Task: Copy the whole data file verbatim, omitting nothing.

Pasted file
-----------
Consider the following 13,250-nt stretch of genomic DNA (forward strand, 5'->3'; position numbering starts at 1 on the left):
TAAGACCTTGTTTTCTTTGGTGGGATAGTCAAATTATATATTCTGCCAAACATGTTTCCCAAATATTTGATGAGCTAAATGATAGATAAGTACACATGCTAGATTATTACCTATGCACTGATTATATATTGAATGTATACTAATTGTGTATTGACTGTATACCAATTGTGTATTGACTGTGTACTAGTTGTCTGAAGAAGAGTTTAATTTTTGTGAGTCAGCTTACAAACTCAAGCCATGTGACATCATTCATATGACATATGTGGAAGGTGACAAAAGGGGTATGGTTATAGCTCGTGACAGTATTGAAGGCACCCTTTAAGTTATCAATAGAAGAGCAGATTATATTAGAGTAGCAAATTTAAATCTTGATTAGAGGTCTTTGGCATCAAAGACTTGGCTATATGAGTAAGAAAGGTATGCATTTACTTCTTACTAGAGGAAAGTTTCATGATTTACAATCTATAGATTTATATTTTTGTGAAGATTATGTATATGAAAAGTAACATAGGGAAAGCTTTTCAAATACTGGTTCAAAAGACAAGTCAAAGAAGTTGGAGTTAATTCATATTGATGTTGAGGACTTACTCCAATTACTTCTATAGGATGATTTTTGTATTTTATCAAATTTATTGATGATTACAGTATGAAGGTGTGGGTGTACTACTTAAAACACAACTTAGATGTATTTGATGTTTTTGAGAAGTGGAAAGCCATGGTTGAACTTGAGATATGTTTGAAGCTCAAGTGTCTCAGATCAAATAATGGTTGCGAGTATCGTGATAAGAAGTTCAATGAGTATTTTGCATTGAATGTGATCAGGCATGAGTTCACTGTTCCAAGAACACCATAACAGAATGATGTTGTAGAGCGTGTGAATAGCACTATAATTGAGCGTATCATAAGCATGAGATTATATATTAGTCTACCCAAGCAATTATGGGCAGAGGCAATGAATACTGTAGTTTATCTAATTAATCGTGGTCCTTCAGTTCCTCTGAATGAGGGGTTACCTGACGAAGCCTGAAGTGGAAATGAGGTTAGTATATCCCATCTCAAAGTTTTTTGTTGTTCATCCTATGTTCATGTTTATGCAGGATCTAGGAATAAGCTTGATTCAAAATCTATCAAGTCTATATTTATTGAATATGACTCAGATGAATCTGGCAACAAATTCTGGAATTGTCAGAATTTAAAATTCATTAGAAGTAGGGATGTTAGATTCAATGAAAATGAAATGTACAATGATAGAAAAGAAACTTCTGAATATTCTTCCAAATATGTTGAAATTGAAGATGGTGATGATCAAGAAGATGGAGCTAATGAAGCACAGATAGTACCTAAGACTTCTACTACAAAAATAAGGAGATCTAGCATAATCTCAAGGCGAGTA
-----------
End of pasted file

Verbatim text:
Consider the following 13,250-nt stretch of genomic DNA (forward strand, 5'->3'; position numbering starts at 1 on the left):
TAAGACCTTGTTTTCTTTGGTGGGATAGTCAAATTATATATTCTGCCAAACATGTTTCCCAAATATTTGATGAGCTAAATGATAGATAAGTACACATGCTAGATTATTACCTATGCACTGATTATATATTGAATGTATACTAATTGTGTATTGACTGTATACCAATTGTGTATTGACTGTGTACTAGTTGTCTGAAGAAGAGTTTAATTTTTGTGAGTCAGCTTACAAACTCAAGCCATGTGACATCATTCATATGACATATGTGGAAGGTGACAAAAGGGGTATGGTTATAGCTCGTGACAGTATTGAAGGCACCCTTTAAGTTATCAATAGAAGAGCAGATTATATTAGAGTAGCAAATTTAAATCTTGATTAGAGGTCTTTGGCATCAAAGACTTGGCTATATGAGTAAGAAAGGTATGCATTTACTTCTTACTAGAGGAAAGTTTCATGATTTACAATCTATAGATTTATATTTTTGTGAAGATTATGTATATGAAAAGTAACATAGGGAAAGCTTTTCAAATACTGGTTCAAAAGACAAGTCAAAGAAGTTGGAGTTAATTCATATTGATGTTGAGGACTTACTCCAATTACTTCTATAGGATGATTTTTGTATTTTATCAAATTTATTGATGATTACAGTATGAAGGTGTGGGTGTACTACTTAAAACACAACTTAGATGTATTTGATGTTTTTGAGAAGTGGAAAGCCATGGTTGAACTTGAGATATGTTTGAAGCTCAAGTGTCTCAGATCAAATAATGGTTGCGAGTATCGTGATAAGAAGTTCAATGAGTATTTTGCATTGAATGTGATCAGGCATGAGTTCACTGTTCCAAGAACACCATAACAGAATGATGTTGTAGAGCGTGTGAATAGCACTATAATTGAGCGTATCATAAGCATGAGATTATATATTAGTCTACCCAAGCAATTATGGGCAGAGGCAATGAATACTGTAGTTTATCTAATTAATCGTGGTCCTTCAGTTCCTCTGAATGAGGGGTTACCTGACGAAGCCTGAAGTGGAAATGAGGTTAGTATATCCCATCTCAAAGTTTTTTGTTGTTCATCCTATGTTCATGTTTATGCAGGATCTAGGAATAAGCTTGATTCAAAATCTATCAAGTCTATATTTATTGAATATGACTCAGATGAATCTGGCAACAAATTCTGGAATTGTCAGAATTTAAAATTCATTAGAAGTAGGGATGTTAGATTCAATGAAAATGAAATGTACAATGATAGAAAAGAAACTTCTGAATATTCTTCCAAATATGTTGAAATTGAAGATGGTGATGATCAAGAAGATGGAGCTAATGAAGCACAGATAGTACCTAAGACTTCTACTACAAAAATAAGGAGATCTAGCATAATCTCAAGGCGAGTA